Thirteen years after Arizona lawyer David Kurtz agreed to represent accident victims in a lawsuit against Goodyear Tire & Rubber Co., a seemingly routine lawsuit has morphed into a million-document monster that has called into question the integrity of America’s largest tire maker.
It also has illustrated how secret settlements can keep the public in the dark about potentially deadly hazards, and it has consumed Kurtz’s career.
Kurtz’s clients were four members of a family who were traveling in a motor home in 2003 when the Goodyear tire on their right front wheel suddenly lost its tread, leading to a high-speed, single-vehicle crash. They were seriously injured.
It turned out that their lawsuit would be among dozens filed for people injured or killed in wrecks involving a specialty Goodyear tire.
Sign Up and Save
Get six months of free digital access to The Kansas City Star
It was a tire designed for stop-and-go urban delivery trucks. But it also fit large motor homes. Goodyear sold between 40,000 and 50,000 of the tires for that purpose.
Goodyear decided motor homes were a suitable market, despite its own lab tests showing that the tire could overheat so badly during extended highway travel that it might lose its tread. After Goodyear was sued, its lawyers didn’t share those results with Kurtz, even though court rules and professional ethics required them to.
By concealing the tests, a federal district judge and an appeals panel found, Goodyear cheated Kurtz’s clients out of their opportunity for a fair trial, and the company escaped with a secret low-ball settlement that likely saved Goodyear millions of dollars.
Goodyear declined a request to tell its side of the story in depth for this article and would not allow its tire experts or attorneys to be interviewed. But it issued a statement that it “continue[s] to believe’’ that the tire, known as the G159, is defect-free and safe for use on motor homes.
Goodyear, the statement said, “has a robust process for identifying potential safety-related defects in its products. We continuously monitor the manufacturing process and the performance of our products in the field. When potential issues or trends are identified, they are raised to the appropriate individuals and action is taken as necessary.”
A year after that 2010 settlement, Kurtz learned by happenstance the truth of Goodyear’s deception.
Ever since, Kurtz has made calling Goodyear to account his personal calling.
He abandoned the rest of his law practice so that he could focus all of his energy on trying to prove that Goodyear harmed his clients and scores of others by irresponsibly allowing a tire it knew could be dangerous to remain on the road.
He returned to the courtroom and persuaded the judge to impose a jaw-dropping, albeit still unpaid, $2.7 million in sanctions on Goodyear and its attorneys. The judge agreed that deliberate corporate decisions were made to violate court rules and legal ethics by hiding evidence.
Kurtz then used those findings to launch a spinoff of his clients’ original lawsuit, this time accusing Goodyear and its lawyers of fraud. That lawsuit was settled last year on secret terms.
Meanwhile, Kurtz won court permission to use sealed documents from 13 of the 41 known lawsuits over injuries and deaths attributed to the tire’s failures on motor homes to spark an ongoing investigation by the National Highway Traffic Safety Administration, which regulates the safety of vehicles and tires. It is not clear when the probe will be completed.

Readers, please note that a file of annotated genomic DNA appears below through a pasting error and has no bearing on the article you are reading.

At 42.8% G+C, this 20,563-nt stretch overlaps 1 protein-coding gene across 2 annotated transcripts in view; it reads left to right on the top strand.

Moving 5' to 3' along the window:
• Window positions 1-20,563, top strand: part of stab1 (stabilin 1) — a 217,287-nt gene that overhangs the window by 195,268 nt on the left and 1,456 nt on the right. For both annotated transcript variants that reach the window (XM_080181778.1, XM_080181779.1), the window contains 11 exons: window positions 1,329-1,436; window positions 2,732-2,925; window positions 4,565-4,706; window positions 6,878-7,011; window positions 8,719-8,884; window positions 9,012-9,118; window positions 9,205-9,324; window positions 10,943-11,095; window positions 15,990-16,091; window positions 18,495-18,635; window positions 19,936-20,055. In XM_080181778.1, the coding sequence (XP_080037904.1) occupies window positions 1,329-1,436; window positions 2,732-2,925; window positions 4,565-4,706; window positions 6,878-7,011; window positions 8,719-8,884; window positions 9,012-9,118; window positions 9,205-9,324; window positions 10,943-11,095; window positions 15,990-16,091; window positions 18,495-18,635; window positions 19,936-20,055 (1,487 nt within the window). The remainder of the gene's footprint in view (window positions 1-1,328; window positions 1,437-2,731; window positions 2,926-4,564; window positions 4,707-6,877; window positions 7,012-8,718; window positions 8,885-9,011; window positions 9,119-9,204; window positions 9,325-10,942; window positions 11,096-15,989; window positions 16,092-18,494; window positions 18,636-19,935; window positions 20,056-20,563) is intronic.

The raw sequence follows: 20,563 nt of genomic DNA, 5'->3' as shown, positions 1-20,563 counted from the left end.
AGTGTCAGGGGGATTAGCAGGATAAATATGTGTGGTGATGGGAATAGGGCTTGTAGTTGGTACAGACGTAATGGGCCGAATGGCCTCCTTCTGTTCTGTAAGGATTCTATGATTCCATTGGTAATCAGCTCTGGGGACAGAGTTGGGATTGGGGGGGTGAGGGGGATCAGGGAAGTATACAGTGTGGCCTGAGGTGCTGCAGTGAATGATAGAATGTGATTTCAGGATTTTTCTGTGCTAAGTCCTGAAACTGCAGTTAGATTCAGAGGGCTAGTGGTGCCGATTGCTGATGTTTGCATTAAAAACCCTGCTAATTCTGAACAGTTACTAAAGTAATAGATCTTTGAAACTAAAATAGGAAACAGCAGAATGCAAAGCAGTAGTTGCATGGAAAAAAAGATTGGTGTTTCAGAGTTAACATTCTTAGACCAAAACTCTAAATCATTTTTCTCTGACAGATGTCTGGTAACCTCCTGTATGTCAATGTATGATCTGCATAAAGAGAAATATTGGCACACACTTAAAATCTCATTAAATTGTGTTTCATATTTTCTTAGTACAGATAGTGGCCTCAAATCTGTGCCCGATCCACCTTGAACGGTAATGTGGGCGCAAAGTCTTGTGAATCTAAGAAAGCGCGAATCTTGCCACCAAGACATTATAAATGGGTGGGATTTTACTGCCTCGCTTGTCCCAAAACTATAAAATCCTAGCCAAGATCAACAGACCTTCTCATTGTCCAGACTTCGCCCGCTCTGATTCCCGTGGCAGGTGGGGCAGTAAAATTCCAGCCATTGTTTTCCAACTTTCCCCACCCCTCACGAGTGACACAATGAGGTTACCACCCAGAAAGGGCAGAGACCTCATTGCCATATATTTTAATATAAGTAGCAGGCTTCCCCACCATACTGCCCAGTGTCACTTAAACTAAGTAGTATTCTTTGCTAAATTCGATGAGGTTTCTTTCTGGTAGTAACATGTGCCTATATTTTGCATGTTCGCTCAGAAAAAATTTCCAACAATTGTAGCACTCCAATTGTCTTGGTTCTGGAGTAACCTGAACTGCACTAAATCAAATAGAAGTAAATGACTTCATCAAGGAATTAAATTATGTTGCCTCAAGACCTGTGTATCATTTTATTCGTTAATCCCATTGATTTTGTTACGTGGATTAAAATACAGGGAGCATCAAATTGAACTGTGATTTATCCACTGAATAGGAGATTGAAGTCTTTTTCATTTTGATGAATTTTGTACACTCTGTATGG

The nonprofit Center for Auto Safety, co-founded by consumer activist Ralph Nader, also was allowed to enter the case to represent the public’s interest. Goodyear is appealing both decisions, but says it is fully cooperating with the probe. NHTSA did not respond to a written request for comment.
Kurtz is now trying to interest federal prosecutors in pursuing criminal charges against the company and its attorneys. “Goodyear’s misconduct is so egregious in my mind that the need for punishment is obvious,” he said.
Statistics that Goodyear produced recently under court order can be interpreted to show that the G159, when used on motor homes, is the most failure-prone tire in recent history. It is linked to at least 10 deaths, 88 injuries, hundreds of property damage claims and thousands of warranty adjustments.
Goodyear stopped producing the tire for motor homes 15 years ago and it is unknown how many may remain in service. The tire was intended to last 100,000 miles and, if re-grooved, 300,000.
Kurtz dismisses arguments that his pursuit of Goodyear is so dated that it has lost relevance.
Not for his clients, he says. Some of them still wake up every day in chronic pain.
Kurtz’s clients were Leroy Haeger, a 70-year-old retired electrician; Haeger’s wife, Donna, 69; their son, Barry, 45; and his wife, Suzanne, 42. All four were riding in Haeger’s four-year-old Gulf Stream Coach motor home just outside the small city of Truth or Consequences, New Mexico.
The right front tire, original equipment on Haeger’s 38-foot-long motor home, suddenly lost its tread. Haeger quickly lost control of the 15-ton vehicle, which veered sharply to the right, off the highway and onto a patch of desert, where it overturned and skidded to a stop on its side.
Haeger was pinned in the driver’s seat, his lower leg so badly mangled that it would require 17 surgeries. His son, riding beside him, managed to extricate himself from the crumpled vehicle. Haeger’s wife and daughter-in-law, who were riding in the rear, were trapped, buried under debris. As was the case with Haeger, rescue workers had to cut through wreckage to free them.
Haeger and his wife were airlifted to a hospital. Haeger’s wife had a broken jaw, teeth, wrist, foot, ribs and toes. Her Achilles tendon was also severed and she is said to suffer from chronic pain. The Haegers’ daughter-in-law had a crushed arm and also remains in chronic pain.